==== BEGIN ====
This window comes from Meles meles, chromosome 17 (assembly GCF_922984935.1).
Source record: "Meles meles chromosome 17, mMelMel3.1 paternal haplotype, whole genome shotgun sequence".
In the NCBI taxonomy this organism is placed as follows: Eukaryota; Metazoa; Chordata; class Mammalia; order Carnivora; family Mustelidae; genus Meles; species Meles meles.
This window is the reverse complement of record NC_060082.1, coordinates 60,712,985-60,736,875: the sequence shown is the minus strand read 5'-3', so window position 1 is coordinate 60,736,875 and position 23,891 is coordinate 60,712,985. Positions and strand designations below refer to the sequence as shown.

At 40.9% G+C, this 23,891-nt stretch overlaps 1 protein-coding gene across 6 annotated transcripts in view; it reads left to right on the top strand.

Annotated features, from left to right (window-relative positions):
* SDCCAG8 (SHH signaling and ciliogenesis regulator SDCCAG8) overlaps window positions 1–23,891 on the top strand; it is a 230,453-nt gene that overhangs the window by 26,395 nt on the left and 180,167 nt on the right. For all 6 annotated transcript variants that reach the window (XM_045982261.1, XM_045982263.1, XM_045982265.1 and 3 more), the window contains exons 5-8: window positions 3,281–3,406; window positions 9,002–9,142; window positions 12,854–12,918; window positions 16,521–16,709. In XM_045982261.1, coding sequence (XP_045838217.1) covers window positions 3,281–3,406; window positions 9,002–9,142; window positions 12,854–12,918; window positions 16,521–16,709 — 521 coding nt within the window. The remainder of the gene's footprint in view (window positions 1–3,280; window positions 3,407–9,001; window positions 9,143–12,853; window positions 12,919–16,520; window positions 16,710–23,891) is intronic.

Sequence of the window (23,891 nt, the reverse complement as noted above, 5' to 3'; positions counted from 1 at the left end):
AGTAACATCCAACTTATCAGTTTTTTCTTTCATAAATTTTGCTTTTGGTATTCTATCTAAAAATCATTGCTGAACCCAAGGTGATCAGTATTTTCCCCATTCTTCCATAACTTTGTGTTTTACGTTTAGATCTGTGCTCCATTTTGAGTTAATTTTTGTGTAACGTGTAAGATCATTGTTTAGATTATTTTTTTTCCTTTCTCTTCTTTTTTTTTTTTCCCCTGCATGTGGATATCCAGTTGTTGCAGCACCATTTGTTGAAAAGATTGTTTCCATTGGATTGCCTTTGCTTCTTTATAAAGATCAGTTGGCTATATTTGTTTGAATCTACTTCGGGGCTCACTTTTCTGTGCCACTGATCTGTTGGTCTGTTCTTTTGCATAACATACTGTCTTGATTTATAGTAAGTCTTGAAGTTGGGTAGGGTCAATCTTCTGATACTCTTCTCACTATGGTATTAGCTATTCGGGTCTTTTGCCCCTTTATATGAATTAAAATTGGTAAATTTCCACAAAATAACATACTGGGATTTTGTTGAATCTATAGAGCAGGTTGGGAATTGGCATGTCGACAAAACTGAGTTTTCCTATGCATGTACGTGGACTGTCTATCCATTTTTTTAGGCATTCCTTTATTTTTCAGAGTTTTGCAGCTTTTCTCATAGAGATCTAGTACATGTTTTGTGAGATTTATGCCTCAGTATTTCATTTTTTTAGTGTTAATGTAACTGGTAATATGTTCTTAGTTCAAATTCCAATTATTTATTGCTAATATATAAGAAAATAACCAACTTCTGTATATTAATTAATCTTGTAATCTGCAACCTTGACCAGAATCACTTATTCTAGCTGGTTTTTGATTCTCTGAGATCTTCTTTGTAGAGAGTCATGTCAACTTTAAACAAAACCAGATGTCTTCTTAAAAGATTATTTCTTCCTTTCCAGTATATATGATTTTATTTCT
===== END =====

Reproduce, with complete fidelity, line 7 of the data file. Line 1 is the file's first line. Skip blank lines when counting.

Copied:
* SDCCAG8 (SHH signaling and ciliogenesis regulator SDCCAG8) overlaps window positions 1–23,891 on the top strand; it is a 230,453-nt gene that overhangs the window by 26,395 nt on the left and 180,167 nt on the right. For all 6 annotated transcript variants that reach the window (XM_045982261.1, XM_045982263.1, XM_045982265.1 and 3 more), the window contains exons 5-8: window positions 3,281–3,406; window positions 9,002–9,142; window positions 12,854–12,918; window positions 16,521–16,709. In XM_045982261.1, coding sequence (XP_045838217.1) covers window positions 3,281–3,406; window positions 9,002–9,142; window positions 12,854–12,918; window positions 16,521–16,709 — 521 coding nt within the window. The remainder of the gene's footprint in view (window positions 1–3,280; window positions 3,407–9,001; window positions 9,143–12,853; window positions 12,919–16,520; window positions 16,710–23,891) is intronic.